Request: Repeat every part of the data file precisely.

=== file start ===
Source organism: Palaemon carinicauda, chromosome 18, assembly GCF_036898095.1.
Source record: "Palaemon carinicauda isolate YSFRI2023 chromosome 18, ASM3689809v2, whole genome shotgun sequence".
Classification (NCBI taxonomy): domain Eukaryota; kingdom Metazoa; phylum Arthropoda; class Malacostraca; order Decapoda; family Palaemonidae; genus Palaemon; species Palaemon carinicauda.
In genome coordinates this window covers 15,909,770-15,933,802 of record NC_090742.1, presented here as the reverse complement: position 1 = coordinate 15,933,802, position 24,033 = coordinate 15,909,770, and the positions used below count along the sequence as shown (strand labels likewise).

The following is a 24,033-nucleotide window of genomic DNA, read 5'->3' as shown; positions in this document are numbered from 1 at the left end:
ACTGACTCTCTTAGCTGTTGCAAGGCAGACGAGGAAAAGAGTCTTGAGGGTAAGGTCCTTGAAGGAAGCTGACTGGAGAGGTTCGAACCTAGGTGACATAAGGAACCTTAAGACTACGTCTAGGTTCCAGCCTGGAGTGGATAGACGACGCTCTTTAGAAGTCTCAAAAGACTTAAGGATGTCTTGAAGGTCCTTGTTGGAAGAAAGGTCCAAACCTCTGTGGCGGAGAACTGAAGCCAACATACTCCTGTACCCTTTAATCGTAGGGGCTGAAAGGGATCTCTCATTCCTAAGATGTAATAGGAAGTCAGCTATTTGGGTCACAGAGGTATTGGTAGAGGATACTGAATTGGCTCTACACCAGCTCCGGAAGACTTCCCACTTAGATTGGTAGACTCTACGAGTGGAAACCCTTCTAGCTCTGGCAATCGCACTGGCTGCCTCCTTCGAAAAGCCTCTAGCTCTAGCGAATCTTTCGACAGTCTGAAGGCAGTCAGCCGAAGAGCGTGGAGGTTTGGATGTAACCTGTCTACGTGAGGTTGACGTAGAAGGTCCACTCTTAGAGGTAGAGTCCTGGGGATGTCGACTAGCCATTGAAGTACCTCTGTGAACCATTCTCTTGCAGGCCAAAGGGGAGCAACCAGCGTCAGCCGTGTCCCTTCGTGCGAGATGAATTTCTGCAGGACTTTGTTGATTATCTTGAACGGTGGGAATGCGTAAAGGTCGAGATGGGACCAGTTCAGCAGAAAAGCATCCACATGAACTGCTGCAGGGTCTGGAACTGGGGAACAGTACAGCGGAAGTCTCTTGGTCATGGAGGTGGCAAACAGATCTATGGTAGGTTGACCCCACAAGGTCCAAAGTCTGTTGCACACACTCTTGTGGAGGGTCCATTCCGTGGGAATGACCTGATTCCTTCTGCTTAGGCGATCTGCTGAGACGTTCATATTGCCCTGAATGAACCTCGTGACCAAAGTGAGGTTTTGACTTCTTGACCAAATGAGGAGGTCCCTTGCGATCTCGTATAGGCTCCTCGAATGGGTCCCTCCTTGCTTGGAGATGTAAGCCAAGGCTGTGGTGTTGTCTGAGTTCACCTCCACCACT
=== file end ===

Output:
Source organism: Palaemon carinicauda, chromosome 18, assembly GCF_036898095.1.
Source record: "Palaemon carinicauda isolate YSFRI2023 chromosome 18, ASM3689809v2, whole genome shotgun sequence".
Classification (NCBI taxonomy): domain Eukaryota; kingdom Metazoa; phylum Arthropoda; class Malacostraca; order Decapoda; family Palaemonidae; genus Palaemon; species Palaemon carinicauda.
In genome coordinates this window covers 15,909,770-15,933,802 of record NC_090742.1, presented here as the reverse complement: position 1 = coordinate 15,933,802, position 24,033 = coordinate 15,909,770, and the positions used below count along the sequence as shown (strand labels likewise).

The following is a 24,033-nucleotide window of genomic DNA, read 5'->3' as shown; positions in this document are numbered from 1 at the left end:
ACTGACTCTCTTAGCTGTTGCAAGGCAGACGAGGAAAAGAGTCTTGAGGGTAAGGTCCTTGAAGGAAGCTGACTGGAGAGGTTCGAACCTAGGTGACATAAGGAACCTTAAGACTACGTCTAGGTTCCAGCCTGGAGTGGATAGACGACGCTCTTTAGAAGTCTCAAAAGACTTAAGGATGTCTTGAAGGTCCTTGTTGGAAGAAAGGTCCAAACCTCTGTGGCGGAGAACTGAAGCCAACATACTCCTGTACCCTTTAATCGTAGGGGCTGAAAGGGATCTCTCATTCCTAAGATGTAATAGGAAGTCAGCTATTTGGGTCACAGAGGTATTGGTAGAGGATACTGAATTGGCTCTACACCAGCTCCGGAAGACTTCCCACTTAGATTGGTAGACTCTACGAGTGGAAACCCTTCTAGCTCTGGCAATCGCACTGGCTGCCTCCTTCGAAAAGCCTCTAGCTCTAGCGAATCTTTCGACAGTCTGAAGGCAGTCAGCCGAAGAGCGTGGAGGTTTGGATGTAACCTGTCTACGTGAGGTTGACGTAGAAGGTCCACTCTTAGAGGTAGAGTCCTGGGGATGTCGACTAGCCATTGAAGTACCTCTGTGAACCATTCTCTTGCAGGCCAAAGGGGAGCAACCAGCGTCAGCCGTGTCCCTTCGTGCGAGATGAATTTCTGCAGGACTTTGTTGATTATCTTGAACGGTGGGAATGCGTAAAGGTCGAGATGGGACCAGTTCAGCAGAAAAGCATCCACATGAACTGCTGCAGGGTCTGGAACTGGGGAACAGTACAGCGGAAGTCTCTTGGTCATGGAGGTGGCAAACAGATCTATGGTAGGTTGACCCCACAAGGTCCAAAGTCTGTTGCACACACTCTTGTGGAGGGTCCATTCCGTGGGAATGACCTGATTCCTTCTGCTTAGGCGATCTGCTGAGACGTTCATATTGCCCTGAATGAACCTCGTGACCAAAGTGAGGTTTTGACTTCTTGACCAAATGAGGAGGTCCCTTGCGATCTCGTATAGGCTCCTCGAATGGGTCCCTCCTTGCTTGGAGATGTAAGCCAAGGCTGTGGTGTTGTCTGAGTTCACCTCCACCACT